After 3 and a half years of President Macri’s administration, it is difficult to find an indicator of economic and social performance that has not worsened, even so, the ruling party seems prepared to compete electorally.

What are the reasons for not defeating the ruling party? In this context the previous question causes astonishment, but it is pertinent and public opinion is done all the time.

The opposition (the sector led by Cristina Fernández de Kirchner) made it. And the only possible answer is the following: the main reason for not defeating the ruling party lies in Kirschenerist identity and political practice.

Based on that hypothesis is that Cristina Fernandez de Kirchner invented, first, the presidential candidacy of “Los Fernández”, and then authorized and endorsed the construction of an electoral front (Frente de Todos) with former adversaries (eg the dissident Kirschenerist Sergio Masa).

The logic of the ruling party is to resist so that Cristina Fernández de Kirchner does not regain the institutional power of Argentina. While the political logic of the electoral alliance Frente de Todos is to bring together all the political sectors of the so-called national and popular field to prevent Macri from staying 4 more years.

In this scheme the two central characters of Argentine politics are, to the extent of their possibilities, hidden. Macri speaks just and necessary. Cristina Fernández de Kirchner presents her bestseller (Sinceramente) with a carefully prepared agenda.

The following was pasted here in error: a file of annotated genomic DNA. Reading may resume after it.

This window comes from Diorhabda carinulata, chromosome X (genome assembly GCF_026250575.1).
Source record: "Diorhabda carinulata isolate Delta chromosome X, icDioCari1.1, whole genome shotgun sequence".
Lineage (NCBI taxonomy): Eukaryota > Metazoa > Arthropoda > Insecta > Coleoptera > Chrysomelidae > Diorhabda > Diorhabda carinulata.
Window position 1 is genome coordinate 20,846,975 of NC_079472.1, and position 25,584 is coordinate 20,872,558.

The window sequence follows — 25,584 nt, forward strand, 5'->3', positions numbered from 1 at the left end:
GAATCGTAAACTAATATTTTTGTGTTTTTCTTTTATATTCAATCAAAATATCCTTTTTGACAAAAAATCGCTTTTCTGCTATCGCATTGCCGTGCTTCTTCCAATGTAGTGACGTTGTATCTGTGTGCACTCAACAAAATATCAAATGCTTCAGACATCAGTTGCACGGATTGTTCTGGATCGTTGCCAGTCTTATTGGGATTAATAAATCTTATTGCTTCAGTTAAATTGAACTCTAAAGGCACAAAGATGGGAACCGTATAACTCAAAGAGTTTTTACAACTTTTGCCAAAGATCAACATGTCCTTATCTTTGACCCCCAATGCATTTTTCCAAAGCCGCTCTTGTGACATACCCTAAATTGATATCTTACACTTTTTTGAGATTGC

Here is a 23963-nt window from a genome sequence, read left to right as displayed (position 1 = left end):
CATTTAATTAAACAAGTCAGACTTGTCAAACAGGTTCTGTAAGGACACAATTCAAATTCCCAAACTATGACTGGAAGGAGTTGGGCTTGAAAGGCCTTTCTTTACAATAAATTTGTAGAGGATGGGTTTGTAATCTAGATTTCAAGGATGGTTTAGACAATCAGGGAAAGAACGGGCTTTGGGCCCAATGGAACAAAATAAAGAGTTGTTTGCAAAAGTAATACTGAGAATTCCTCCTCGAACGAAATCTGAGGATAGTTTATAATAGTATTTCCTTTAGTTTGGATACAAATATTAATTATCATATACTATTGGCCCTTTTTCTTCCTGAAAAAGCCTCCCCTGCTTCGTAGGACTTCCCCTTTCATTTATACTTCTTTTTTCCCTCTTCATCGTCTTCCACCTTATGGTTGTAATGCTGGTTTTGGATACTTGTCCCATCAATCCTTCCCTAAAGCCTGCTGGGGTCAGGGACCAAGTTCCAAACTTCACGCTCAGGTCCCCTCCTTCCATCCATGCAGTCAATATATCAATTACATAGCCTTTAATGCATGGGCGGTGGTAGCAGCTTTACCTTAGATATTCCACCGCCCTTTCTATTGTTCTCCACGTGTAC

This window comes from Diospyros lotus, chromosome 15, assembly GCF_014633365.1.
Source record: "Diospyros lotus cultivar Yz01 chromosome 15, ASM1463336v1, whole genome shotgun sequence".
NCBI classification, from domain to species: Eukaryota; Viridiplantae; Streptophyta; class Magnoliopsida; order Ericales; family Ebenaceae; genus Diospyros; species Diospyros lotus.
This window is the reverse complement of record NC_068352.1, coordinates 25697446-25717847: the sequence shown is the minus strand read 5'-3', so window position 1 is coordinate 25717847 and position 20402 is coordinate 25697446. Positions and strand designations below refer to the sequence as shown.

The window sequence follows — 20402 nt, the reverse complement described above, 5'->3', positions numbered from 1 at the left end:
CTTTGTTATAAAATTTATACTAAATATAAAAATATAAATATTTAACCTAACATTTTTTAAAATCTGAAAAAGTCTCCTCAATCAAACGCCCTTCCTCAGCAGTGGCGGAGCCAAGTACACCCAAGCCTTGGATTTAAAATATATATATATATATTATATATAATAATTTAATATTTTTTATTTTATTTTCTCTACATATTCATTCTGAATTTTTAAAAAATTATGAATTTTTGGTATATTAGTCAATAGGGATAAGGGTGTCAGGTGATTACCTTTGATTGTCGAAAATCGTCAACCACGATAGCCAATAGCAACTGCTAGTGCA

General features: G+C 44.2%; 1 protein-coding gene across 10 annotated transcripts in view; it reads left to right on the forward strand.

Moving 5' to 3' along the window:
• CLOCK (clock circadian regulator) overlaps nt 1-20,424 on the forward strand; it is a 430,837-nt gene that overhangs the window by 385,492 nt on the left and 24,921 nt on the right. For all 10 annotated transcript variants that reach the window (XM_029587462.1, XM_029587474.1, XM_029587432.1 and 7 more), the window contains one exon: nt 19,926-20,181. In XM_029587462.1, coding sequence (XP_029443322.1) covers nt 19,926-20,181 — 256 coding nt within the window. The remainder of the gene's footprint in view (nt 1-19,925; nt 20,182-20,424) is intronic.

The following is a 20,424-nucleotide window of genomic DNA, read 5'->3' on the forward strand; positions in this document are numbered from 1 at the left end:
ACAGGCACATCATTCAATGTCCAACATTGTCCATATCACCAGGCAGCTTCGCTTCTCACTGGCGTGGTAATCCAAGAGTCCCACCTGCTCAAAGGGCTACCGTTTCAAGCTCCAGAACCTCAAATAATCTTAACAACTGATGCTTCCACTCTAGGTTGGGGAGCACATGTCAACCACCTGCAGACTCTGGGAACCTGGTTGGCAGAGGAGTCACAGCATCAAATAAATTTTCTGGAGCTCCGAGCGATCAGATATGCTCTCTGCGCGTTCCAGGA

Those who have the task of walking the street, face citizens and attend to the press are, on the side of the ruling party, Maria Eugenia Vidal, on the side of the opposition, the candidate for President Alberto Fernandez. She has a double task: to seek re-election and, besides, speak for President Macri. He seeks new voters and avoids fighting with the gubernatorial candidate Axel Kicillof.

The government is useful to win by a narrow margin of votes, although it is not very clear as to ensure governance in the future.

However, the opposition only wants to win by a crushing victory. Only a magnanimous triumph would reconcile political sectors that the only thing they have in common is to avoid a new government of Macri. For now, surveys, in general, do not confirm that desire. Will they succeed?

This is an electoral process in silence. The main characters have been muted. Around this silence everything is noise

This is an electoral process in silence. The main characters have been muted. Around this silence everything is noise. A noise that tries to transport citizens to the past: so that some return, for others, that they do not come back.

In Argentina, it seems that nobody discusses the future. Among other things because the future requires words to build the horizon. Candidates, politicians, and voters do accounts, but no one tells what they are going to do.

Candidates and politicians do accounts, but nobody dares to talk about how they are going to pay the bills. Nobody dares to speak on the following question: the fiscal adjustment is already done or has just begun. That is not talked about.

For some time now noises have conquered the warehouse of words, accounts have long since avoided bills.